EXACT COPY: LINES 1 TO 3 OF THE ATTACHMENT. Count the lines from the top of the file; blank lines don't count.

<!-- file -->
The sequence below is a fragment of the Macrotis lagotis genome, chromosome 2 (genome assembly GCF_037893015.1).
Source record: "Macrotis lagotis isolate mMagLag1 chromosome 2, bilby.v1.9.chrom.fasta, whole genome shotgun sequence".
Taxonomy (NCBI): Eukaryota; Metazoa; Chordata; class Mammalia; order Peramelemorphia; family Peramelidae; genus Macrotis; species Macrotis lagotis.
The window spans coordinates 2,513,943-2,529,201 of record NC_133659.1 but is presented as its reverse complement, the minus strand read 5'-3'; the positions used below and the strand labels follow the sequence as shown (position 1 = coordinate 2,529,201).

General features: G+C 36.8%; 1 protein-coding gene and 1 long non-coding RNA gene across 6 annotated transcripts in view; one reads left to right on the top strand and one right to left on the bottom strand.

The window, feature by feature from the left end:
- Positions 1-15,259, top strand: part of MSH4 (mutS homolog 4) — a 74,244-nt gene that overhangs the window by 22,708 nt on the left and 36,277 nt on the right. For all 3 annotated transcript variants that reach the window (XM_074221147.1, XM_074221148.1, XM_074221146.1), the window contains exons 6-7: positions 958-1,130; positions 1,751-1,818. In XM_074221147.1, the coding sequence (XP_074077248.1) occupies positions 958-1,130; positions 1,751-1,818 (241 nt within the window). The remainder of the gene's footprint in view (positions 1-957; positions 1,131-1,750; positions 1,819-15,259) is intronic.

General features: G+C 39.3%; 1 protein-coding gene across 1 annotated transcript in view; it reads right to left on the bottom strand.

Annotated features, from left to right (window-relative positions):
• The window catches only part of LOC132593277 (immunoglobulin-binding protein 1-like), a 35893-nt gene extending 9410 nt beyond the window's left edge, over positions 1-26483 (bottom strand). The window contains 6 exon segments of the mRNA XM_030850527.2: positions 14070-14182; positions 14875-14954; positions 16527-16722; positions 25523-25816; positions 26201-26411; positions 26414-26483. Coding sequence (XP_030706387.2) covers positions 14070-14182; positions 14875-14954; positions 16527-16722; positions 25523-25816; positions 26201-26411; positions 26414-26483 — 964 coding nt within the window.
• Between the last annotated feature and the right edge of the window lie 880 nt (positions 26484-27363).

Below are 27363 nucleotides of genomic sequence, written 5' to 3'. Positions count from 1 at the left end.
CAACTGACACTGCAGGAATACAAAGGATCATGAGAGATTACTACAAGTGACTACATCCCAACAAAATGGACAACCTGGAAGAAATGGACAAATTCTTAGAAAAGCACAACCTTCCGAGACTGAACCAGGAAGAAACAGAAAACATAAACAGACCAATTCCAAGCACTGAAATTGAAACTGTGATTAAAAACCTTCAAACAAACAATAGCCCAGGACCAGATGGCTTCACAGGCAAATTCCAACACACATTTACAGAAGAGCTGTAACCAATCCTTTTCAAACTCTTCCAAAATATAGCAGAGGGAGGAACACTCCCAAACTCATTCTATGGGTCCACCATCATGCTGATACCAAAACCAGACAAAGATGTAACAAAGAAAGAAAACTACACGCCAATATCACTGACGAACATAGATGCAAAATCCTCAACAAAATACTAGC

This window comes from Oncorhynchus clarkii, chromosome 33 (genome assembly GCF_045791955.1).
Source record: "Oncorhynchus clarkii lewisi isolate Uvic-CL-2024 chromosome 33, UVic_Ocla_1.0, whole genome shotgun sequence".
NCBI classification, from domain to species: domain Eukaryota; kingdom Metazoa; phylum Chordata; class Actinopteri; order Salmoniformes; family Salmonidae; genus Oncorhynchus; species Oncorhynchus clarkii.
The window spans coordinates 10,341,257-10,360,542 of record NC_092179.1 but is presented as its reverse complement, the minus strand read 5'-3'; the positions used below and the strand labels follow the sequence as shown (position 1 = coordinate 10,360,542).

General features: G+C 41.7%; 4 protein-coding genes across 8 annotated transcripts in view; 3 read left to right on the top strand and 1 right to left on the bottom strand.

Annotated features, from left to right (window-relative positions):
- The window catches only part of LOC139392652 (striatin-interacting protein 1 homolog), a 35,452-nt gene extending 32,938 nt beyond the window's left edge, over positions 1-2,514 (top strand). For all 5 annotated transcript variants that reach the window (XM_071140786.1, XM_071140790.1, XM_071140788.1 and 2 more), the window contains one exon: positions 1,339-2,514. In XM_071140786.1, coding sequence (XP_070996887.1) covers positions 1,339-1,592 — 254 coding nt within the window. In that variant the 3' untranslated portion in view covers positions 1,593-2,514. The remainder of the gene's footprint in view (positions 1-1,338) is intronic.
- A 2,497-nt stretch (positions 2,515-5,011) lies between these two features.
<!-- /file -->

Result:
The sequence below is a fragment of the Macrotis lagotis genome, chromosome 2 (genome assembly GCF_037893015.1).
Source record: "Macrotis lagotis isolate mMagLag1 chromosome 2, bilby.v1.9.chrom.fasta, whole genome shotgun sequence".
Taxonomy (NCBI): Eukaryota; Metazoa; Chordata; class Mammalia; order Peramelemorphia; family Peramelidae; genus Macrotis; species Macrotis lagotis.